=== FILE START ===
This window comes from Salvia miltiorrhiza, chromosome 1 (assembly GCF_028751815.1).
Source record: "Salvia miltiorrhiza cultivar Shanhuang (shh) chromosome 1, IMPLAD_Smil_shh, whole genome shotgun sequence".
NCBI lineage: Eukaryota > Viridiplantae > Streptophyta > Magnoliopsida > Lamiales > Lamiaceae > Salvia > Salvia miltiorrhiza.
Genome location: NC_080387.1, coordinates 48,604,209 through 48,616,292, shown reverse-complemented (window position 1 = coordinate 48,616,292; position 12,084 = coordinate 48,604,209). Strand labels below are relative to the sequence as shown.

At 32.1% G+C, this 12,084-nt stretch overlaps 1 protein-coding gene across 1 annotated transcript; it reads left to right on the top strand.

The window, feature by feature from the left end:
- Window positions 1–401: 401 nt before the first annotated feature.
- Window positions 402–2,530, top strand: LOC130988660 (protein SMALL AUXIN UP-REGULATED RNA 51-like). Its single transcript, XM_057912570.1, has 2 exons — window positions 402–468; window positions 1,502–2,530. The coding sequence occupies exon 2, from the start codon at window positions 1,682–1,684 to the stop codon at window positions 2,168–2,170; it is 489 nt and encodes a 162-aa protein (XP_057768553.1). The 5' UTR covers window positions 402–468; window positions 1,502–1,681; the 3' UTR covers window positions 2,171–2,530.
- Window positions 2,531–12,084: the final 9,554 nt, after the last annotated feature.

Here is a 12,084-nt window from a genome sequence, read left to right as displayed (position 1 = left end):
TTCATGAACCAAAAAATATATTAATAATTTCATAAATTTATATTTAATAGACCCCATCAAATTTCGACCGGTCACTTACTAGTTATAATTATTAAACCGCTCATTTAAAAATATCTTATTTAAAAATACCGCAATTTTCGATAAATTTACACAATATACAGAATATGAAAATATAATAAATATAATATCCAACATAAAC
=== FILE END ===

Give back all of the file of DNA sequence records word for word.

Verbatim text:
This window comes from Salvia miltiorrhiza, chromosome 1 (assembly GCF_028751815.1).
Source record: "Salvia miltiorrhiza cultivar Shanhuang (shh) chromosome 1, IMPLAD_Smil_shh, whole genome shotgun sequence".
NCBI lineage: Eukaryota > Viridiplantae > Streptophyta > Magnoliopsida > Lamiales > Lamiaceae > Salvia > Salvia miltiorrhiza.
Genome location: NC_080387.1, coordinates 48,604,209 through 48,616,292, shown reverse-complemented (window position 1 = coordinate 48,616,292; position 12,084 = coordinate 48,604,209). Strand labels below are relative to the sequence as shown.

At 32.1% G+C, this 12,084-nt stretch overlaps 1 protein-coding gene across 1 annotated transcript; it reads left to right on the top strand.

The window, feature by feature from the left end:
- Window positions 1–401: 401 nt before the first annotated feature.
- Window positions 402–2,530, top strand: LOC130988660 (protein SMALL AUXIN UP-REGULATED RNA 51-like). Its single transcript, XM_057912570.1, has 2 exons — window positions 402–468; window positions 1,502–2,530. The coding sequence occupies exon 2, from the start codon at window positions 1,682–1,684 to the stop codon at window positions 2,168–2,170; it is 489 nt and encodes a 162-aa protein (XP_057768553.1). The 5' UTR covers window positions 402–468; window positions 1,502–1,681; the 3' UTR covers window positions 2,171–2,530.
- Window positions 2,531–12,084: the final 9,554 nt, after the last annotated feature.

Here is a 12,084-nt window from a genome sequence, read left to right as displayed (position 1 = left end):
TTCATGAACCAAAAAATATATTAATAATTTCATAAATTTATATTTAATAGACCCCATCAAATTTCGACCGGTCACTTACTAGTTATAATTATTAAACCGCTCATTTAAAAATATCTTATTTAAAAATACCGCAATTTTCGATAAATTTACACAATATACAGAATATGAAAATATAATAAATATAATATCCAACATAAAC